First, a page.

Self care is important. I know that is. Sometimes we try to keep ourselves busy so we won't think about whatever or we won't allow ourselves to feel whatever we're feeling. So we keep busy and a lot of times we just need to take care of ourselves. You know, do something nice for yourself. Clean up, clear the clutter. That's what I'm doing this weekend. Well, I mean clearing up some of this clutter, having an opportunity to pamper yourself if you can, you know, just a ROMA therapy, a warm bath, just cooking your favorite meal.

Speaker 7:

You know, being involved with things like that Christmas puzzles, holiday puzzles can be fun and it's something to kind of get your mind off of any negative thoughts, not avoiding them, because that's the next thing. Allow yourself, if you're having a bad day, have that bad day, sit in that bad day, name those feelings and emotions, understand where they're coming from, give yourself some grace. It's okay to feel this today. You know this is the anniversary of several loved ones.

Speaker 7:

I realized that my uncle died last year around Thanksgiving, had another uncle about four years ago, my grandpa about five, and it's like, okay, I understand what I'm feeling now, in this moment, and I'm just going to slow my little self down and allow myself to feel what I'm feeling and be active, cleaning up, clearing the clutter and those things. So I think self care is important Giving back, planning ahead, being involved in some activities. Don't feel forced to do anything. If you're just not feeling it, just don't feel it, you know. Just don't, don't go with it. Just find something in your home that you can do, you know, that brings you joy, something healthy and something positive. And remember you're not alone, because holidays can be tough on many of us.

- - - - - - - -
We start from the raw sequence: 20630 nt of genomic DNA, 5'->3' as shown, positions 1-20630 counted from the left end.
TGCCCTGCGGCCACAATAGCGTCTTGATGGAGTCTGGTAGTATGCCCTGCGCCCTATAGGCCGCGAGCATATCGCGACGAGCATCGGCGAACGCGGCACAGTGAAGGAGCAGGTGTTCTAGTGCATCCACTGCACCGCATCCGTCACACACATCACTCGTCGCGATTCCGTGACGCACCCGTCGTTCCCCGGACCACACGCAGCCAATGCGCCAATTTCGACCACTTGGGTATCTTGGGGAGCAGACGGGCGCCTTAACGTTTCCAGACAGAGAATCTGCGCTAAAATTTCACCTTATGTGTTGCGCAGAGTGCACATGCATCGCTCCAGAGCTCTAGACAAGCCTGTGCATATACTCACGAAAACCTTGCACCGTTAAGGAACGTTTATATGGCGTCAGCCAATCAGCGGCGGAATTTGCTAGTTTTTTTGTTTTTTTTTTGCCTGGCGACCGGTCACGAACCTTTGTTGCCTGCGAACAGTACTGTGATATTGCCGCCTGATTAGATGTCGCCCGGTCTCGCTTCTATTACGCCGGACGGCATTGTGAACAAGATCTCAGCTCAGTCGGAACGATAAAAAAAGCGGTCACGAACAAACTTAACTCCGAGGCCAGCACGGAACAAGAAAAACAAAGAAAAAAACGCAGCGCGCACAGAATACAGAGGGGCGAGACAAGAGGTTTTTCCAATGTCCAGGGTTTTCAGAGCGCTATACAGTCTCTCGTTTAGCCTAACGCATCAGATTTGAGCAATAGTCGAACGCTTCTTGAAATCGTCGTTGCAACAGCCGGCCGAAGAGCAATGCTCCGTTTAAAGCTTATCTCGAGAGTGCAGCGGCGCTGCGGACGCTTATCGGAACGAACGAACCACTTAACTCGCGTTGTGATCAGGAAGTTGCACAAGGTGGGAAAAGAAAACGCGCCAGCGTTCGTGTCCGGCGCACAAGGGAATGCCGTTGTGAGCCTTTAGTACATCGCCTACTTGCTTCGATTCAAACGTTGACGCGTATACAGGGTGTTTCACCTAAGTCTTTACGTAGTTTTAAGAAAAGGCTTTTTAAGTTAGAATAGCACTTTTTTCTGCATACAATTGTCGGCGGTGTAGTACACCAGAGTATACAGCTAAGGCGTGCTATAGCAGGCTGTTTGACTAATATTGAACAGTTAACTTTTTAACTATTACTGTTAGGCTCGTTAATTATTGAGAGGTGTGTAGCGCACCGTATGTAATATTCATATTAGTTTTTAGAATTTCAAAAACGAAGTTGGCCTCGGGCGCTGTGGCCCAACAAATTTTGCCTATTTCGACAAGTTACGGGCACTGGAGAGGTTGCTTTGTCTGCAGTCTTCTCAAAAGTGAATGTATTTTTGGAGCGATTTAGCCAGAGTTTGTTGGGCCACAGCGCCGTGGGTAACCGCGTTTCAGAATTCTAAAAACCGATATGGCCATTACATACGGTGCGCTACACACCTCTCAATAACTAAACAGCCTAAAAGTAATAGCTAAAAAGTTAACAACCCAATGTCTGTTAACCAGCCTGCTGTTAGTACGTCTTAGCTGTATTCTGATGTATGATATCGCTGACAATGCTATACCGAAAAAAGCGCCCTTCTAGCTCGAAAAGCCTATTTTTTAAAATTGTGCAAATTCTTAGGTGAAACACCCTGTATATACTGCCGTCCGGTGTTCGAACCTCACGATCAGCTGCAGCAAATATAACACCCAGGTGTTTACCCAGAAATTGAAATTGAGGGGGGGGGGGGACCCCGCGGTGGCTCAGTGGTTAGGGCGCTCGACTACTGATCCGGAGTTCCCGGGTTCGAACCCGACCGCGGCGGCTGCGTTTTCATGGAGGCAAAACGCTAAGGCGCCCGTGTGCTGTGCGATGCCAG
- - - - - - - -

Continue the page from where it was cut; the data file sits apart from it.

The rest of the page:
Deborah Moncrief Bell:

What are some of the other things the organization does throughout the year? I think you have something coming up specifically about grief.

Speaker 7:

For my practice. I have a trauma grief support group. We just finished one on the 21st and there's another one coming up on the 19th for our fall. I call it semesters. I think I want to be a professor. You know I'm not, I'm an educator also, but you know, for the fall semester, these are some things that I've done as far as giving that community.

Speaker 7:

You know, many times we shut off in the mental health world. We shut off for the holidays because we're going on vacations but everybody else is not going on vacations, and so that's one reason I was committed to having these groups available during the holiday season. So I have this trauma grief support group is free, it's free. There's another mental health check-in. There's a group that asks me to be a panelist for the invisible ones. So I will be a panelist giving some tips with that one and I'm trying to think because, lord, if you ask me to come, I'm coming. So it's a lot of stuff, I'm out there, but that's the main thing. That's through my practice. Now I know Ms Kitty and I we do. We did talk about something for mental health. We've already started looking at our 2024 calendar, and so she told me market calendar in May, so I know we have something coming up.